We affirmed, holding that TF legitimated the child by registering with the putative-father registry, petitioning for a determination of paternity, and taking significant steps to prepare for having the baby with him in the event he was awarded custody. Id. at 56, 186 S.W.3d at 277. We quoted the following Black's Law Dictionary definition of "legitimate": "to make lawful; to confer legitimacy; e.g., to place a child born before marriage on the legal footing of those born in lawful wedlock." Id. at 56, 186 S.W.3d at 227 (quoting Black's Law Dictionary 901 (6th ed. 1990)). We then quoted Ark. Code Ann. § 9-10-108(b) (Repl. 2002), which states that the "registration of the father with his consent in the putative father registry . . . shall constitute a prima facie case of establishment of paternity, and the burden of proof shall shift to the putative father to rebut such in a proceeding for paternity establishment." Finally, we stated that the fact that TF did not file his paternity petition until a few days after the petition for adoption was filed did not preclude a finding that he "otherwise legitimated" the baby. Id. at 56, 186 S.W.3d at 227. We noted that there was no explicit time period set forth in Ark. Code Ann. § 9-9-206(a)(2) in which the father must have accomplished the legitimation. Id.
Turning to this case, appellant argues that the following actions legitimated the baby: (1) submission to DNA testing on December 16, 2004; (2) appearance at the December 20, 2004, hearing to contest the adoption, request custody, and request an opportunity to raise the baby; (3) timely filing a response to the adoption on December 30, 2004; (4) filing a petition to establish paternity on December 30, 2004; and (5) establishment of paternity at the December 20, 2004, hearing when the results of the DNA test were admitted in court and the appellees' attorney stated that appellant was the biological father of the child.
Unlike the father in In re Adoption of SCD, appellant did not timely register with the putative-father registry and does not claim that his untimely registration legitimated his child. We recognize that appellant did submit to a paternity test, the results of which indicated that he was the biological father. However, the establishment of a biological connection does not legitimate a child. It is merely a first step.
The registry is authorized to accept putative-father information prior to the birth of the child or at any time "prior to the filing of a petition for adoption." Ark. Code Ann. § 20-18-702(c) (Repl. 2005).
Appellant also claims that his filing of a petition for paternity on December 30, 2004, legitimated the baby. Appellees argue that we should not consider his petition for paternity in determining whether he has "otherwise legitimated" the child because it was filed after the adoption hearing. Appellant responds, arguing that we stated in In re Adoption of SCD that the putative father's failure to file his petition for paternity until after the petition for adoption was filed did not preclude a finding that he "otherwise legitimated" the baby.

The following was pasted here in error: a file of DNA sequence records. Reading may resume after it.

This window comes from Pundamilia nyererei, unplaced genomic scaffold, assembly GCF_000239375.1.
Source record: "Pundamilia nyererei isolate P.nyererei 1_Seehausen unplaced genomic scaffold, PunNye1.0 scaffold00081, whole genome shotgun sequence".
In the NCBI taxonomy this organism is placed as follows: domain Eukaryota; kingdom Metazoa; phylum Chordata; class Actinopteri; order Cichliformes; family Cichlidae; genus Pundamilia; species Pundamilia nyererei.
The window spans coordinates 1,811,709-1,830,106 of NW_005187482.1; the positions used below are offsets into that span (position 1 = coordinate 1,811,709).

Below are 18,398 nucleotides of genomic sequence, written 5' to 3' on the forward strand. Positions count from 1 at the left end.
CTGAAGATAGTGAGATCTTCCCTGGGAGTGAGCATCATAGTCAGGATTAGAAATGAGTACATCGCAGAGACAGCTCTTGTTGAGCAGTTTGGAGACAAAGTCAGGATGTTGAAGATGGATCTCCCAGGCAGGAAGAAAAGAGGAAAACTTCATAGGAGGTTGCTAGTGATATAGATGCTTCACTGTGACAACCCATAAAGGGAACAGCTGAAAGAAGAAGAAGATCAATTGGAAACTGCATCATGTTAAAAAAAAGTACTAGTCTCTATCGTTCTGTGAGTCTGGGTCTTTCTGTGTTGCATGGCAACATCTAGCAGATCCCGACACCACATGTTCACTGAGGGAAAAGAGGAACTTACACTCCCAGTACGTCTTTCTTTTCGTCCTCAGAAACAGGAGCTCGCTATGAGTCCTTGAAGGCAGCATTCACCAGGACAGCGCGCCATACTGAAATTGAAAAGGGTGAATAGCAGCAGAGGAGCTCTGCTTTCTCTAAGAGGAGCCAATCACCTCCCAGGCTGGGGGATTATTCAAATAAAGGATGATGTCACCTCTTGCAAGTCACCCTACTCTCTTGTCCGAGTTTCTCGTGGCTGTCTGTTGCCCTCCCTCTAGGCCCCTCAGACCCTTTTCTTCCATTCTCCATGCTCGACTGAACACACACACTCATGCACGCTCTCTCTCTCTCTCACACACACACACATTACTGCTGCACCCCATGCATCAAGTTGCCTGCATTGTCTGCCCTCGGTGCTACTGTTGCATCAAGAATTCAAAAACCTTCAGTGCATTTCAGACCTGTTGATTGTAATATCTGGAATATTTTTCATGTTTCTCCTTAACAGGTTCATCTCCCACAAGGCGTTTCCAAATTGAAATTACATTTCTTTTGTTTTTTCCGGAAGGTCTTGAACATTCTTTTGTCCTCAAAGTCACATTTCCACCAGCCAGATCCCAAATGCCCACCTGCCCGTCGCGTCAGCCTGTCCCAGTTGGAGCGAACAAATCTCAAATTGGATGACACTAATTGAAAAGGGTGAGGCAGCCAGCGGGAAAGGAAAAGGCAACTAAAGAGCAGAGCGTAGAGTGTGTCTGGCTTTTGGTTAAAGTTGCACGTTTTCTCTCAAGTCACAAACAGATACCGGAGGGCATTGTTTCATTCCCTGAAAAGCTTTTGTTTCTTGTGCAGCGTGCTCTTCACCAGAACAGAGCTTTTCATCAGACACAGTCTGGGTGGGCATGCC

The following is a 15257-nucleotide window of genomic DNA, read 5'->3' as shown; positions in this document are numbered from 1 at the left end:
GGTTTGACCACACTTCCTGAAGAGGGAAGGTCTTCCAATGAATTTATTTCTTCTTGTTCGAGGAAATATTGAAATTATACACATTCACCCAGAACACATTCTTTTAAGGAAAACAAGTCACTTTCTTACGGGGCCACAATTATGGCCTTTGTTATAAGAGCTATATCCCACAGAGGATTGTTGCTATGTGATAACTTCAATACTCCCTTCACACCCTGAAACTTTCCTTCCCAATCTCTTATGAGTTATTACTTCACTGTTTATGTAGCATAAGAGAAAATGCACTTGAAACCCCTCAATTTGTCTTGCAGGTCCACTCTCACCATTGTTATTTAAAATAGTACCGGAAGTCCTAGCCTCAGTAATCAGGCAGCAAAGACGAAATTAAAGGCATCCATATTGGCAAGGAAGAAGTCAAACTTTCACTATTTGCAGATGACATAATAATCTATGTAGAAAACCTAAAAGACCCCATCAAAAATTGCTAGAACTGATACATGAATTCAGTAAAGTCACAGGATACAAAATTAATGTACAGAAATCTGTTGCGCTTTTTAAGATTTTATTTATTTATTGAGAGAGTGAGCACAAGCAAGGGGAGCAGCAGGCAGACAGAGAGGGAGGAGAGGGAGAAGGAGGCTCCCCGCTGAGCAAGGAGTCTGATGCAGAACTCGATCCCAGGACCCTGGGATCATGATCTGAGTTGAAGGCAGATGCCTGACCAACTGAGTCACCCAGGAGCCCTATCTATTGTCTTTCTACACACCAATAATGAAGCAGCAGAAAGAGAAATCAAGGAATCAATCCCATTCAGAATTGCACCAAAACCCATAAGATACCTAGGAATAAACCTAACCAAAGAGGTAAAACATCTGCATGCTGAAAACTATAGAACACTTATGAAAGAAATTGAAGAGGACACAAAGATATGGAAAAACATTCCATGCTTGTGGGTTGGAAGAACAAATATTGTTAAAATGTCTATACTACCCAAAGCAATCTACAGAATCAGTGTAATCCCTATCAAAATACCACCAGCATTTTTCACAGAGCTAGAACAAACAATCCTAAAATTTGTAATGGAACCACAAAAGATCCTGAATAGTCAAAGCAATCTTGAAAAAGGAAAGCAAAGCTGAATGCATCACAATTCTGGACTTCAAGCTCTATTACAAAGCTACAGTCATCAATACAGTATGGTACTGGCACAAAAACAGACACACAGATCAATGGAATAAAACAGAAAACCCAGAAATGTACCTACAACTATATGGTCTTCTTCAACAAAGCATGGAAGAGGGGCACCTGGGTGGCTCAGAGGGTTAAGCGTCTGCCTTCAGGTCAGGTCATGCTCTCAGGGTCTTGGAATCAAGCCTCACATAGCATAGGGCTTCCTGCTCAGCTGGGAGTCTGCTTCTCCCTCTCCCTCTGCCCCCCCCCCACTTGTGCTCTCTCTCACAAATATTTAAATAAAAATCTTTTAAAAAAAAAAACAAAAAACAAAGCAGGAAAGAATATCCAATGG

We find that the facts in In re Adoption of SCD are distinguishable from the facts in this case. In that case, the father filed a petition for paternity within days of the filing of the petition for adoption. Moreover, his petition for paternity was filed over three months before the adoption hearing. Here, not only was appellant's petition for paternity filed over a month after the petition for adoption, but it was filed over a week after the hearing on the adoption petition. While we did indicate in In re Adoption of SCD that there is no "temporal restriction" in the statute regarding whether a father has "otherwise legitimated" his child, we do not find that appellant's actions in this case are similar to the father's actions in In re Adoption of SCD. Filing the petition for paternity over a week after the adoption hearing does not sufficiently "indicate his interest in and willingness to confer legitimacy on the child." Id. at 57, 186 S.W.3d at 227.
Finally, in In re Adoption of SCD, we relied on the fact that the father in that case had taken significant steps to prepare for having the baby with him if he was awarded custody, stating:
TF took additional steps after filing his paternity petition that clearly indicate his intent to legitimate the child. For example, he testified that he was pursuing a bachelor of science degree from Baylor University. In addition, he stated that he wanted to be "responsible for [the baby] in his growth and development," and that he would allow IT to be as involved in the baby's life as she wanted to be. When asked what he had done to prepare for raising the baby, TF stated that he had called and interviewed several day cares in the Waco, Texas, area, and had also looked into finding a pediatrician and health insurance for his son. TF testified that, if he were awarded custody, he would take his son with him to Baylor, and his (TF's) mother planned to follow him down there to help out until TF and the baby could get established.